Facing Justice: Ethical Choices in Representing Immigrant Clients
St. Thomas University School of Law
Georgetown Journal of Legal Ethics, Vol. 20, No. 219, Spring 2007
This Article explores the particular challenges encountered by an attorney when his client disclosed damaging information over the course of his representation in immigration court which conflicted with information that was previously on the record. In so doing, this Article attempts to address the broader question of how to apply ethical norms in an increasingly draconian legal environment. Attorney S confronted an ethical crisis at the eleventh hour of his case. The crisis was the result of competing obligations Attorney S had towards his client ('Bertha Harwood') and the tribunal when his client provided him with certain information after her Individual Hearing that conflicted with information on the record. The Article examines the process by which Attorney S assessed his ethical obligations towards his client of zealous advocacy and confidentiality and his competing duty of candor toward the tribunal under both the Model Rules of Professional Conduct ('Model Rules') [FN12] and the EOIR Rules of Professional Conduct. [FN13] Specifically, the attorney in this case grappled with the question of whether he had to take remedial action under the rules, and if so, what remedial measures were appropriate. After much reflection, he chose a course of action that reframed certain questionable evidence but which favored the interests of his client over absolute candor towards the tribunal. Although he ultimately concluded that he was acting within the bounds of the relevant rules, Attorney S recognized that the choices he made tested the outer limits of his ethical obligation of candor toward the immigration court, and that a more cautious attorney might have made different ethical choices.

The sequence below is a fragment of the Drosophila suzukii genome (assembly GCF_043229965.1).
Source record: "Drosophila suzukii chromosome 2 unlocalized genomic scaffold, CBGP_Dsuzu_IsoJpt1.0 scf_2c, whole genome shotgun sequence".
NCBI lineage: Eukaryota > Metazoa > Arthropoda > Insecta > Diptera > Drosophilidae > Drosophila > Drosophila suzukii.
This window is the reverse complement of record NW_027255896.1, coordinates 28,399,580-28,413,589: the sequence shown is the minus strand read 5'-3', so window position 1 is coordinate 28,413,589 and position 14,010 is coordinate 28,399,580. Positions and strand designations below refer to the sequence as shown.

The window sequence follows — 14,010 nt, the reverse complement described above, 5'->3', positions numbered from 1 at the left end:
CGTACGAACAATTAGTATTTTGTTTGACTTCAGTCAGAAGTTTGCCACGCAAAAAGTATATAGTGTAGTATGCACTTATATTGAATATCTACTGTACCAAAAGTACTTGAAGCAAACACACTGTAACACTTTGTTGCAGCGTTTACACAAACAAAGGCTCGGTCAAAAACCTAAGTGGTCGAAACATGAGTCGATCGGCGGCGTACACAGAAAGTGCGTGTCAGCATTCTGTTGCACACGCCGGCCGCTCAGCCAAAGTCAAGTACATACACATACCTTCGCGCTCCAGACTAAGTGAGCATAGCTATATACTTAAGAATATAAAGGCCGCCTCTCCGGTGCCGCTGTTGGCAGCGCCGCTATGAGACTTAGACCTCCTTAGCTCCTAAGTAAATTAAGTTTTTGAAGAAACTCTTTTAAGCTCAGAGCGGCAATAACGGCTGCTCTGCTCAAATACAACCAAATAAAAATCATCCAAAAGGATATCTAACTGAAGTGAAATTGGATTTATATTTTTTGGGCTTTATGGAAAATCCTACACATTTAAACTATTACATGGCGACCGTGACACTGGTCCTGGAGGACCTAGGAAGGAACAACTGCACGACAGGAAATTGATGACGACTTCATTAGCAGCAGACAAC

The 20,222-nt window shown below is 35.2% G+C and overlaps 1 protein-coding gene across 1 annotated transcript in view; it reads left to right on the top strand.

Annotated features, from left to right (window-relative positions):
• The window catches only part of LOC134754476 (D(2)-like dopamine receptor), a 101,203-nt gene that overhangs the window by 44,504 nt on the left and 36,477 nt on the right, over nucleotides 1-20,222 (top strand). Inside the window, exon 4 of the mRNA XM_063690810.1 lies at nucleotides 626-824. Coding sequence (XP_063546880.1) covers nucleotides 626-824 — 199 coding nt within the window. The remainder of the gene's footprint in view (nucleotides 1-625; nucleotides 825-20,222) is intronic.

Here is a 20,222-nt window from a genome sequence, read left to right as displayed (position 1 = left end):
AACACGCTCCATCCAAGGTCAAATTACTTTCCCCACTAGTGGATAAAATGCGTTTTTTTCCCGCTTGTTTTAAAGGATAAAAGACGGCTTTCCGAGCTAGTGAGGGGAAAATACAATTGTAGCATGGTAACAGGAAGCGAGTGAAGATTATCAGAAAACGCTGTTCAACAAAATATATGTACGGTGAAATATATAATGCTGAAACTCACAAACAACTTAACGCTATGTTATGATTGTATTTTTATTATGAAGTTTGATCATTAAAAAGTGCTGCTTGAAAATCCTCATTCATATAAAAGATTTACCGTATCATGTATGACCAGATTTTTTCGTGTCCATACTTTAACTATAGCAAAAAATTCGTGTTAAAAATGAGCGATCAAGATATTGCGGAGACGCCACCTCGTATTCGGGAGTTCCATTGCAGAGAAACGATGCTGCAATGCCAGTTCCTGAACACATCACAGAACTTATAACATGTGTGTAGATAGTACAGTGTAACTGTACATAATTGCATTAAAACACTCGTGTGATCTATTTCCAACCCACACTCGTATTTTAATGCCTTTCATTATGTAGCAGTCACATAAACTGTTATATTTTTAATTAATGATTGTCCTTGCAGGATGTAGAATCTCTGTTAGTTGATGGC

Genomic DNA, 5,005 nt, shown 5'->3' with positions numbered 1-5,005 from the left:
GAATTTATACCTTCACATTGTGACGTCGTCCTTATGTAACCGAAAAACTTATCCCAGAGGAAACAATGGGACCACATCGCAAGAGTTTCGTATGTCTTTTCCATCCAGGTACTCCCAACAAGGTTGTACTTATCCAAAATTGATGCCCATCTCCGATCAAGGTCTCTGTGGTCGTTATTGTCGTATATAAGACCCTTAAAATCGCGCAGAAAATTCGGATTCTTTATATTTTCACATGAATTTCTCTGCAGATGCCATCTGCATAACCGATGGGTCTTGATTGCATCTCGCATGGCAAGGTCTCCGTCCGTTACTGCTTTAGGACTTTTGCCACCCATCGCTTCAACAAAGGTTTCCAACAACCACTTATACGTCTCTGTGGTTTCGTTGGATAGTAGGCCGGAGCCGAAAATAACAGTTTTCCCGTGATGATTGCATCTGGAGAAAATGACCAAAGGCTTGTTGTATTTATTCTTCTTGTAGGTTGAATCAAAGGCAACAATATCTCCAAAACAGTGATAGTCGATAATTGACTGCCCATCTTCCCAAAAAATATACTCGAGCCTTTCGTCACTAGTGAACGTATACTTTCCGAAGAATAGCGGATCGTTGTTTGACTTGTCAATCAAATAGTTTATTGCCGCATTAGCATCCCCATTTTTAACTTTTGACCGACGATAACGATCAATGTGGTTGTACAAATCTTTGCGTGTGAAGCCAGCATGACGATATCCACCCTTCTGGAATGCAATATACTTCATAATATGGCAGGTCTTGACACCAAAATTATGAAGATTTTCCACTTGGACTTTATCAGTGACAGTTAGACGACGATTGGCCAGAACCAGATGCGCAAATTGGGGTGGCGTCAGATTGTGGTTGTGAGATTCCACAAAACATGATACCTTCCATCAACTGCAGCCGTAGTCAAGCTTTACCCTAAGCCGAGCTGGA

Number of Pages in PDF File: 42Accepted Paper Series
Date posted: August 13, 2009
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